Using a Viterbi decoder 62 after the difference circuit 60 instead of just a threshold detection (i.e., as in conventional DFSK detection) improves the SNR performance by about 1 dB. In addition, the performance in the presence of disturbance signals is much better than in case of conventional DFSK, since the step in the disturbance between adjacent samples can be much bigger than Δ/2. However, the SNR performance is not yet as good as the conventional FSK detector, as will be apparent to those skilled in the art from the following discussion.

The difference circuit can be regarded as a discrete high-pass filter with a frequency response G(ω):


where ω is the normalized frequency. This is not an ideal high-pass filter, since an ideal high pass filter would have a flat spectrum with only a zero at ω=0. Since G(ω) is not an ideal filter, the noise out of this filter is not white but colored which means that there is a correlation between the noise in adjacent difference samples. This degrades the Viterbi detection, which is optimized for white noise.

The high-pass filter characteristics can be improved by increasing the order of the difference equation. Consider that the difference circuit can be regarded as a FIR filter with coefficients a(m), such that:

d(k)=a(0)x(k)+a(1)x(k−1)+a(2)x(k−2) . . .

The first-order filter discussed above for implementation of equation (1) has only two taps with values a(0)=1 and a(1)=−1, i.e., it provides a difference only between adjacent samples. The rest of the coefficients of the FIR filter are zero. For a higher order filter, more taps are used, i.e., information regarding other samples is employed. To maintain the DC offset suppression qualities of this filter, the sum of the FIR coefficients should be zero: m = 0 N - 1 a ( m ) = 0 ( 2 )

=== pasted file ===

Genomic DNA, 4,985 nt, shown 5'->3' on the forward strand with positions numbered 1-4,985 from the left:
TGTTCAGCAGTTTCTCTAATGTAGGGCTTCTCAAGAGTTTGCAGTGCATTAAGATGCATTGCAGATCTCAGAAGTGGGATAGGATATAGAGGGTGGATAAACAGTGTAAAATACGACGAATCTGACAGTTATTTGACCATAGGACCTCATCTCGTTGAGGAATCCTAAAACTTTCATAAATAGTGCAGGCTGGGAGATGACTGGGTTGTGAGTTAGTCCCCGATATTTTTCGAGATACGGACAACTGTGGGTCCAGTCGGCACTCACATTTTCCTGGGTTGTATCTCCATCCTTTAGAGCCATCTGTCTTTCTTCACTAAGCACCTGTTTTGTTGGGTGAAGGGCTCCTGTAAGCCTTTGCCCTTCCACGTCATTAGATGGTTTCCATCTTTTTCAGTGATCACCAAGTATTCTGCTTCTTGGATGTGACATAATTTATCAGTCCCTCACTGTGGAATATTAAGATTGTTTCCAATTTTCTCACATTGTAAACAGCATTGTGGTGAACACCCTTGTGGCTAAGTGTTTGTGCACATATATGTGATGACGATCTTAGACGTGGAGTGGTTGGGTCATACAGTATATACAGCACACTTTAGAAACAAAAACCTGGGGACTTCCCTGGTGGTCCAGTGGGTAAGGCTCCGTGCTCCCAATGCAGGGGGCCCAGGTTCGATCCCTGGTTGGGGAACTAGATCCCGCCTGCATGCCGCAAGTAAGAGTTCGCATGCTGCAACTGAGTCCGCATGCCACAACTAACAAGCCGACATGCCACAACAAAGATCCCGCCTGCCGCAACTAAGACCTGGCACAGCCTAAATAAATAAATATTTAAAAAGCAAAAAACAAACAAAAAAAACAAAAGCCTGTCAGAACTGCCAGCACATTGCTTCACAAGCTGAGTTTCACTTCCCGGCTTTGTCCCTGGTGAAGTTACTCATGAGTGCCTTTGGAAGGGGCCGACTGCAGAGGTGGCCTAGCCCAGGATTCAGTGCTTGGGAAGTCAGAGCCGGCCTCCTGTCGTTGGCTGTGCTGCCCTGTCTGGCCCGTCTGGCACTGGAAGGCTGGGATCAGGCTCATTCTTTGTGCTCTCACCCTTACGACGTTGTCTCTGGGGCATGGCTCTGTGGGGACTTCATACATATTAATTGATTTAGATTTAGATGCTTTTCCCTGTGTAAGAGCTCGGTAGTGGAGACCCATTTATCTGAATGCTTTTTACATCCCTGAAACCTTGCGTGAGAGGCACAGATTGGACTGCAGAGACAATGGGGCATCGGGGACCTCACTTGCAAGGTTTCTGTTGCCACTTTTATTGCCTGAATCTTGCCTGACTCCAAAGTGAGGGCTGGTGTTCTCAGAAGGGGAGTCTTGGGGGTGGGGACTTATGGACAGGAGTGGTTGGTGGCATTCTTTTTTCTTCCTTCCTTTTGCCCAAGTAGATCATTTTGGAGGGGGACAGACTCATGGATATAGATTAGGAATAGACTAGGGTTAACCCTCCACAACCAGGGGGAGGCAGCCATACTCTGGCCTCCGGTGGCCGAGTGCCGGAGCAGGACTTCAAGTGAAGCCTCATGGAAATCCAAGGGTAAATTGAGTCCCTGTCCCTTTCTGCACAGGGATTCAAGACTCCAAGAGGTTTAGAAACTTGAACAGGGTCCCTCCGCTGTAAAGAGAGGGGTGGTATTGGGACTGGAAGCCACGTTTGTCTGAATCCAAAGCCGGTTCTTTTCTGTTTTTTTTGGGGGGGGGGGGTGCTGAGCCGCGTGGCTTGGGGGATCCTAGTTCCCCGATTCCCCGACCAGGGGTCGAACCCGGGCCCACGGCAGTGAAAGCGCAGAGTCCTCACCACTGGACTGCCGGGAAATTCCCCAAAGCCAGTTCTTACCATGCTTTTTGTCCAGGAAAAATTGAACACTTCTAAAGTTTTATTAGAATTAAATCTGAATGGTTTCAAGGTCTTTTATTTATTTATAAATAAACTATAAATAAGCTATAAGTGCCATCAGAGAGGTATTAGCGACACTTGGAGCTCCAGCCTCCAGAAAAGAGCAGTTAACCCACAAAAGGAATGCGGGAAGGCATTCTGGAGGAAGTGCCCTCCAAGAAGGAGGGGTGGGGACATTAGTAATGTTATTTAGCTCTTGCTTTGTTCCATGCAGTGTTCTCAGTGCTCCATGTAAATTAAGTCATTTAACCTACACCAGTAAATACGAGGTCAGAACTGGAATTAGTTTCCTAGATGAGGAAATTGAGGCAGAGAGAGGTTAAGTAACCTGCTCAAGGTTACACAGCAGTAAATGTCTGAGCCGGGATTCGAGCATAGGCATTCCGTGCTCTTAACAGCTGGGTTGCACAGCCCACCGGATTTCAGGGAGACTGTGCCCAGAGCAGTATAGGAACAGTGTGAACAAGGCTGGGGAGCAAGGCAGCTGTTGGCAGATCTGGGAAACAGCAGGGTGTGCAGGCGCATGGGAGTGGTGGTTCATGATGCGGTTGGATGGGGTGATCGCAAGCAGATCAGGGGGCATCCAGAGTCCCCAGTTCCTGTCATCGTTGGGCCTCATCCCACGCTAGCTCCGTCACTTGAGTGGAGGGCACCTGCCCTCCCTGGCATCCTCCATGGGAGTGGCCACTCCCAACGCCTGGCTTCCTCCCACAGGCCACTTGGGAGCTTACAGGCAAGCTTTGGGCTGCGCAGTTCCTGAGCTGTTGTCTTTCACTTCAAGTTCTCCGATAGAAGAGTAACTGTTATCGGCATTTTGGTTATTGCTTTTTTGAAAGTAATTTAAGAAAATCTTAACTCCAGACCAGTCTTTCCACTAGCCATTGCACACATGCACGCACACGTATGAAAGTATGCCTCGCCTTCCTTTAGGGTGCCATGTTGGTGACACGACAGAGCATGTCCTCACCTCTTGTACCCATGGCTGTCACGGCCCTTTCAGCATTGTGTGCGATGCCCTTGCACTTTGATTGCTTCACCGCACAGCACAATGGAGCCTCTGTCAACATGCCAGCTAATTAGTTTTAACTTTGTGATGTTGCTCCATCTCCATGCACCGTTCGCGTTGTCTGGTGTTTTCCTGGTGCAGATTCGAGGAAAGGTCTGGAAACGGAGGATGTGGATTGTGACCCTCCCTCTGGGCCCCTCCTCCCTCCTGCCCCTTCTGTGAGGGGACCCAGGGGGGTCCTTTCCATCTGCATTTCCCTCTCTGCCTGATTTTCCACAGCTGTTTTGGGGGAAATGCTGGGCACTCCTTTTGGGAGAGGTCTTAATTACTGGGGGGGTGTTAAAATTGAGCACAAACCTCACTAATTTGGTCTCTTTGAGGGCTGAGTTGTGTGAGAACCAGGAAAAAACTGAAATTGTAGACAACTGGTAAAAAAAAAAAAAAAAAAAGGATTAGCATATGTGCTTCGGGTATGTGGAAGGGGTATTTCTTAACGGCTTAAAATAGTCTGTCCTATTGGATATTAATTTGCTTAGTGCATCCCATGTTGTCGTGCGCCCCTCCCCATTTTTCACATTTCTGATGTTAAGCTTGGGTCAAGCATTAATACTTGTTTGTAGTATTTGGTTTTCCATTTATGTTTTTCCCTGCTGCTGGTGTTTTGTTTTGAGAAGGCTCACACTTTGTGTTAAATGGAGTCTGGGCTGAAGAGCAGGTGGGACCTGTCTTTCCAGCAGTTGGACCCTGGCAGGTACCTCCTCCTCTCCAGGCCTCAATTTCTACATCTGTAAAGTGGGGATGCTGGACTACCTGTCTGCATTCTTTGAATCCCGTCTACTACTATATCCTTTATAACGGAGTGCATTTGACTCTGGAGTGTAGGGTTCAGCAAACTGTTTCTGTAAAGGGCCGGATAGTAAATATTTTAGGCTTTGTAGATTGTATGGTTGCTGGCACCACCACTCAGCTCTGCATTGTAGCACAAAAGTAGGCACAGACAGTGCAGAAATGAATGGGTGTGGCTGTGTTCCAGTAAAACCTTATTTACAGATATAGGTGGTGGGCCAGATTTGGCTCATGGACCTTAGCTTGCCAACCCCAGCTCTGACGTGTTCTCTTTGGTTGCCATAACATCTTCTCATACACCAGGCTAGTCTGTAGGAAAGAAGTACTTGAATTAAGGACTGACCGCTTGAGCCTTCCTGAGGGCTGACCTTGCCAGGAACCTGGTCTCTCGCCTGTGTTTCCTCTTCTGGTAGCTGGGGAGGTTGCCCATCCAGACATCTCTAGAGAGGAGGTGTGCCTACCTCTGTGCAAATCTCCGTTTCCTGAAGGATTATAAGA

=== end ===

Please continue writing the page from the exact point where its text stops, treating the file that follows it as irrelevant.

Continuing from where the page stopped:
In order to correct for the intersymbol interference (ISI) introduced in higher order FIR filters, the number of states employed by the Viterbi decoder 62 has to increase. For an N-tap FIR filter, the number of required states in the Viterbi decoder is 2(N−1). The instantaneous error in the Viterbi decoder can be derived from the filter response as follows:

E k(c|p 1 p 2 p 3 p 4 p 5 . . . pN)=(d(k)−[a(0)c+a(l)p 1 +a(2)p 2 + . . . +a(N)p N]−Δ/2)2  (3)

where c is the current hypothesized bit, p1p2 . . . pN is the path history (pN is the oldest bit) and d(k) is the current output of the FIR filter. Ek can be determined for all 2N possible paths. Then at each Viterbi state, the worst path (i.e., the path with highest path metric) is rejected and eliminated from the scheme.

To suppress DC offsets and other low frequency disturbances according to exemplary embodiments of the present invention, the FIR filter coefficients of filter 60 should be chosen to provide a high-pass filter characteristic having a predetermined order, which characteristic will represent a trade-off between the SNR performance (under disturbance-free conditions), and the disturbance suppression capabilities. The better the SNR performance, the worse the suppression of low-frequency disturbances. If only DC offset suppression is required in a particular implementation of the present invention, as compared with other types of slowly varying disturbances, then apart from the requirement on the sum of the coefficients as given in equation (2), an additional requirement is to have a filter impulse response whose autocorrelation approaches a Dirac pulse as closely as possible.